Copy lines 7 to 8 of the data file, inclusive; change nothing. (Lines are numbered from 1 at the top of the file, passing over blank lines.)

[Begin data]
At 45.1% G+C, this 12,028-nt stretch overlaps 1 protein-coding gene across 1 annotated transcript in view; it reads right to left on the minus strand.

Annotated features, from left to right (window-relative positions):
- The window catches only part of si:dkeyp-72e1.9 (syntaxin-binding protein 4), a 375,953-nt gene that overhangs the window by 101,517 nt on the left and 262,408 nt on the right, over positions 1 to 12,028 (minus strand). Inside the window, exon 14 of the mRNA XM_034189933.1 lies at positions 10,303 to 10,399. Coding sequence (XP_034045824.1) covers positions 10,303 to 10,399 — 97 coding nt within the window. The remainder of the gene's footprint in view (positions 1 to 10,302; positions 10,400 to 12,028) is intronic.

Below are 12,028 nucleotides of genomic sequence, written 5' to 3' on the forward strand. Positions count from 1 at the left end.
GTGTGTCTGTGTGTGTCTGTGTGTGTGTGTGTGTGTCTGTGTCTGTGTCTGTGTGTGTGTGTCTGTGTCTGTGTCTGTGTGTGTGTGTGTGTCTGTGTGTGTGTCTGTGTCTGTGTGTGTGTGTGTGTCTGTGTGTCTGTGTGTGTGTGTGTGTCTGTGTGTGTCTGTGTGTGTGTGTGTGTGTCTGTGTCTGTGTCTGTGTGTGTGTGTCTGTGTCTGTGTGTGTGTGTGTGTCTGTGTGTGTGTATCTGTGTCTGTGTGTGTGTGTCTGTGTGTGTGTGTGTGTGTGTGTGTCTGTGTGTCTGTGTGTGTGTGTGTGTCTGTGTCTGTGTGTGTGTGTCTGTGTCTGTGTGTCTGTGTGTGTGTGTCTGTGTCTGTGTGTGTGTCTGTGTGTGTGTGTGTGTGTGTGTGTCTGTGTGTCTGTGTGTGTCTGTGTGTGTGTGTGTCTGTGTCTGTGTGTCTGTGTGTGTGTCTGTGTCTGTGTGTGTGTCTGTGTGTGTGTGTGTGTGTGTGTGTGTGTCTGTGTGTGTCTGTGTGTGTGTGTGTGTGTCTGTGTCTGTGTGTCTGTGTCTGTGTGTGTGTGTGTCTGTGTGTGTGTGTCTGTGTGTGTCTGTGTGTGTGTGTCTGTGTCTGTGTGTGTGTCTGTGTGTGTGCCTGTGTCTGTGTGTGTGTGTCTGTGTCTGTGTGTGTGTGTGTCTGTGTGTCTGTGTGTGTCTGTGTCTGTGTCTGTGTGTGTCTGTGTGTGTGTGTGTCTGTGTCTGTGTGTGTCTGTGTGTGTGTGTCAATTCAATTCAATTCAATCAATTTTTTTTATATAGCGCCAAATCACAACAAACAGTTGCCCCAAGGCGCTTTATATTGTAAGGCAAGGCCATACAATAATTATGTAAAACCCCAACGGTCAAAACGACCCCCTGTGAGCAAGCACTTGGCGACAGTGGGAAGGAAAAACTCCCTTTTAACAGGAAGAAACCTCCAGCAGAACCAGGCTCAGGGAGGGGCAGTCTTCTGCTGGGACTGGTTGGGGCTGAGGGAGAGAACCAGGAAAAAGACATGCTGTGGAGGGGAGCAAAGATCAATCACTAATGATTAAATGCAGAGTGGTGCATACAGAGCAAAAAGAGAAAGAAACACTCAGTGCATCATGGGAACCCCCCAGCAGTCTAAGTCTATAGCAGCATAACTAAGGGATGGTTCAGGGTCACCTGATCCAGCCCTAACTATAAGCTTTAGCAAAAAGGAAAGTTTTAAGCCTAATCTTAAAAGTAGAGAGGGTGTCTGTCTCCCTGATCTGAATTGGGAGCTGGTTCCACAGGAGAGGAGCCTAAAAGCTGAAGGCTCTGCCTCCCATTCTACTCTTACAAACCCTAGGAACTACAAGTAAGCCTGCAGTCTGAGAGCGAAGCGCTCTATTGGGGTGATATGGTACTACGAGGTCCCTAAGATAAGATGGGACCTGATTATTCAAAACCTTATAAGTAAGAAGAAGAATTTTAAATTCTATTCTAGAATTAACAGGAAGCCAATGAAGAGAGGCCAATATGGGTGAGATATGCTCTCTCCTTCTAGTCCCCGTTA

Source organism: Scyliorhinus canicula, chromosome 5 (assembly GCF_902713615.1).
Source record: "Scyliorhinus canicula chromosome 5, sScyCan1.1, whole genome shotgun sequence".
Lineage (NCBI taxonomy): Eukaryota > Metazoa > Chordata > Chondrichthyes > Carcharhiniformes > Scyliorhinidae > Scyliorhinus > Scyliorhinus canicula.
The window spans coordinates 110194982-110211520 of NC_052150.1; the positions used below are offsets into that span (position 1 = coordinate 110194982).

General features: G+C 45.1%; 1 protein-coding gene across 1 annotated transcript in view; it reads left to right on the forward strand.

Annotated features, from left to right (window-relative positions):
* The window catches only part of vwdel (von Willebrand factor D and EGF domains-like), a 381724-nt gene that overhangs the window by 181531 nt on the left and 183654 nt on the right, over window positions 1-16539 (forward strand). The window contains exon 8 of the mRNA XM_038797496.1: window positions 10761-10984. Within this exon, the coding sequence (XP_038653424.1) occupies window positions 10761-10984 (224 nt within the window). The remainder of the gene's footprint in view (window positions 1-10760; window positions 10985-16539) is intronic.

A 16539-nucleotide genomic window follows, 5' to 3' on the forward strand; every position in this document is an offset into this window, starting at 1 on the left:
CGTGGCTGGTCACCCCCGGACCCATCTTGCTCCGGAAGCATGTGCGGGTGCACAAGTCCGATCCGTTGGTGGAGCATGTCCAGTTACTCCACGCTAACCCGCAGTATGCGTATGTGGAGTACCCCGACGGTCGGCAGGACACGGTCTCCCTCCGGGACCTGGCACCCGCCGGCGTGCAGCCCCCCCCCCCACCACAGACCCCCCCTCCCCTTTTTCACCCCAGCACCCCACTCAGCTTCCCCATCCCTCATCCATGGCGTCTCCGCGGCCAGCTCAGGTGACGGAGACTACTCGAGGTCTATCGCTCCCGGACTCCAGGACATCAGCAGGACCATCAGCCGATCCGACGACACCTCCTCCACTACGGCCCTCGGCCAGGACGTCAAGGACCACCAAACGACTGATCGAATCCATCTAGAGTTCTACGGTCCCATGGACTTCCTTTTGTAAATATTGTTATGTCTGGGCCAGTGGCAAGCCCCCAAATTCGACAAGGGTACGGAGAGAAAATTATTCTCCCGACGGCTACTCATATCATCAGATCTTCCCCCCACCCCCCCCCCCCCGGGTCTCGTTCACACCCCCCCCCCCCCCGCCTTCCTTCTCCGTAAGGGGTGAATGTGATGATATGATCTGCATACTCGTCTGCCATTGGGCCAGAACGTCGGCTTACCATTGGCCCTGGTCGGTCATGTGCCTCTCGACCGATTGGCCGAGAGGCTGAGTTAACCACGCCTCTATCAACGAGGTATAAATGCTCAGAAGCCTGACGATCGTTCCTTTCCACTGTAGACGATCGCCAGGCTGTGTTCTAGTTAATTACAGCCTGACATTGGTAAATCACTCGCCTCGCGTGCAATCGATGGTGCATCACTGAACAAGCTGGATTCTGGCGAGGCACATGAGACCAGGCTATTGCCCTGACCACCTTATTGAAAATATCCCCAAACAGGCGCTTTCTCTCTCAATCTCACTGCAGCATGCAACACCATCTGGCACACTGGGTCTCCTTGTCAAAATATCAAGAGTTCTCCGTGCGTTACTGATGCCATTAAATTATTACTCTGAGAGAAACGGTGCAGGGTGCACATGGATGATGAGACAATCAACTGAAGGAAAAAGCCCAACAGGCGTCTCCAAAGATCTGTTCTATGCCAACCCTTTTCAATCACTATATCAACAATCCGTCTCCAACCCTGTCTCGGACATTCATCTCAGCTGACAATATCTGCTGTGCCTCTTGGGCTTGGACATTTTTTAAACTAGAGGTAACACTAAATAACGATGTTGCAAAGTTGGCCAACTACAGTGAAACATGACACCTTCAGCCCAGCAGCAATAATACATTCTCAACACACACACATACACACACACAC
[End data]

Source record: "Scyliorhinus canicula chromosome 5, sScyCan1.1, whole genome shotgun sequence".
Lineage (NCBI taxonomy): Eukaryota > Metazoa > Chordata > Chondrichthyes > Carcharhiniformes > Scyliorhinidae > Scyliorhinus > Scyliorhinus canicula.